Washington State University physicist Brian Collins explores the nano structures of polymers—large molecules with many repeating units. Most of us know polymers from everyday life as plastics. Because they’re flexible, polymers can be used to make all sorts of electronic devices, such as phones—or solar panels.

Primarily made of carbon, one of the first big success stories for polymers in electronics was the organic LED display. Beautiful images displayed on large, lightweight screens are a result of the exploration of the fundamental properties of polymers.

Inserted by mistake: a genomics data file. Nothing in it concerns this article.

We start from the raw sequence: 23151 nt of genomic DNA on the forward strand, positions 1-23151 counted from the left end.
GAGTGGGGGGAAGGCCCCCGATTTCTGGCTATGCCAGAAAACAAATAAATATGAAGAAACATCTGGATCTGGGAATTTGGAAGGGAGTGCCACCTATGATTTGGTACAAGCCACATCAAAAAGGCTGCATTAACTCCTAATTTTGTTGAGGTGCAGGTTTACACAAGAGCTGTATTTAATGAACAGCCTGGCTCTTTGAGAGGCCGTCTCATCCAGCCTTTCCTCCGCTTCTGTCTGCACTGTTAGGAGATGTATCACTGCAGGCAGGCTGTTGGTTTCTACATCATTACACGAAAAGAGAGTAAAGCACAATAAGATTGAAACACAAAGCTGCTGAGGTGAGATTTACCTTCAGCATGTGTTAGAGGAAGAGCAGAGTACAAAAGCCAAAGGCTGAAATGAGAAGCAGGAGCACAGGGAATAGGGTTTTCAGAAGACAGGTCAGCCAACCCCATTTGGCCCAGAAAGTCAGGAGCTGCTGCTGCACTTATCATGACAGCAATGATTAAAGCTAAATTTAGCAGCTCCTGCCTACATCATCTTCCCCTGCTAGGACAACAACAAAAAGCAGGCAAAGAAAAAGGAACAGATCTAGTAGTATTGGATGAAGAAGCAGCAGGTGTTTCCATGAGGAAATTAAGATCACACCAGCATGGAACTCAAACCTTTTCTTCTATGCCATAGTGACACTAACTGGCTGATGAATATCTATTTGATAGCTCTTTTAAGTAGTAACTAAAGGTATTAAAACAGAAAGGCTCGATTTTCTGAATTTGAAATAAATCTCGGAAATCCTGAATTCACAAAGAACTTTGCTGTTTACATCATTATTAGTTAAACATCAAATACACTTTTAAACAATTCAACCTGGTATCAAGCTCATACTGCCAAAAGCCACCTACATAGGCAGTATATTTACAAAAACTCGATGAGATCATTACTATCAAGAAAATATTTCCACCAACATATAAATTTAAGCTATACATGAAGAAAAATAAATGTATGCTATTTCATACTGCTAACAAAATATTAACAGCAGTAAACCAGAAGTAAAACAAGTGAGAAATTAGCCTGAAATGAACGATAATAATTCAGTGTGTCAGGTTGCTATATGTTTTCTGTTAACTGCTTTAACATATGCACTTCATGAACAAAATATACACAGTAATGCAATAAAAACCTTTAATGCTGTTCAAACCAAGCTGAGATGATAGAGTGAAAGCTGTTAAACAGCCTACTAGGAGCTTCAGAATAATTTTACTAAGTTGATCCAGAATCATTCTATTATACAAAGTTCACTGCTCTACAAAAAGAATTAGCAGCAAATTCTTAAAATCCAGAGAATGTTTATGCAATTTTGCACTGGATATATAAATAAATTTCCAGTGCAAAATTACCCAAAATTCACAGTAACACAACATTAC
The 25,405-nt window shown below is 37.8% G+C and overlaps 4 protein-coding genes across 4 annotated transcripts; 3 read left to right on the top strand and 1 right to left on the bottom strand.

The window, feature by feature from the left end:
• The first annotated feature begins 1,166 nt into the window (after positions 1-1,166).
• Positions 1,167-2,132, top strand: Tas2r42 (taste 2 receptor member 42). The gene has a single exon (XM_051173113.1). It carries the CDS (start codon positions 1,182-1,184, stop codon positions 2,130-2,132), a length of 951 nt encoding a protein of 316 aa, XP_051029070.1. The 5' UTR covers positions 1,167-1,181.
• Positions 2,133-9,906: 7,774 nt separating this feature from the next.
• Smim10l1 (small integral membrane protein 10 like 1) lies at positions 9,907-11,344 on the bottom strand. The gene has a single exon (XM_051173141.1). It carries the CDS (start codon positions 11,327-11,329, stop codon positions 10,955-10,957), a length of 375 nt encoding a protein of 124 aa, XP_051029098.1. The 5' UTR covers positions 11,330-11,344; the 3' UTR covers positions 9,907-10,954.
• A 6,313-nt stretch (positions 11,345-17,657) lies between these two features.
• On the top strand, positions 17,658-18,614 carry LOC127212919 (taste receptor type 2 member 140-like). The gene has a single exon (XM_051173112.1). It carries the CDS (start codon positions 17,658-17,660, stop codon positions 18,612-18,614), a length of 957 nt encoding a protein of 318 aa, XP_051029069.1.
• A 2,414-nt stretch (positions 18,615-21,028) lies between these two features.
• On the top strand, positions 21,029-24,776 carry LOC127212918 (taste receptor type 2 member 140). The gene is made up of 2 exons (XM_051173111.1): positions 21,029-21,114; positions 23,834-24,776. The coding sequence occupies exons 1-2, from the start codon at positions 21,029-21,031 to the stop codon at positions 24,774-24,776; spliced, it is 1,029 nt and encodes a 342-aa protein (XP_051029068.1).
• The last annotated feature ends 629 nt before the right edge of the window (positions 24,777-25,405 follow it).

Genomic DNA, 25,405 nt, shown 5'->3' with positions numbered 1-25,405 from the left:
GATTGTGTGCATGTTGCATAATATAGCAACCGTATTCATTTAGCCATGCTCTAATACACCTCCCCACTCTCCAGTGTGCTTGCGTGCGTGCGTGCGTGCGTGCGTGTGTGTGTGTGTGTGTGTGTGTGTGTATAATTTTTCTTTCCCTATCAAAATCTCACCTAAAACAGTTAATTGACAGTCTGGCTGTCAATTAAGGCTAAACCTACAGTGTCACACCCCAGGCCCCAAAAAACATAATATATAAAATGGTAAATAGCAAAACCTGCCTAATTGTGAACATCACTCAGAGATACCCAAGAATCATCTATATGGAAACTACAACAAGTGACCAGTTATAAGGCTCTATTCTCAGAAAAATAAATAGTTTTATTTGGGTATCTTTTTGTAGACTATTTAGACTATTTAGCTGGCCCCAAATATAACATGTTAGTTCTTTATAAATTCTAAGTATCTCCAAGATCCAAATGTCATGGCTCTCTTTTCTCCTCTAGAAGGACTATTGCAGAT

Instead of projecting light, as OLEDs do, Collins says, “you want to run them backwards,” so the polymer takes light from the sun and creates power, “which is a solar panel.”

Now solar panels, like OLED TVs, can be printed on a roll. Instead of bulky panels that have to be mounted on rooftops or large solar farms, solar panel rolls can be easily installed in all sorts of environments and configurations, such as coverings for windows.

Physics at Washington State turned 100 this year. Watch videos and read about a century of physics research and innovation at WSU.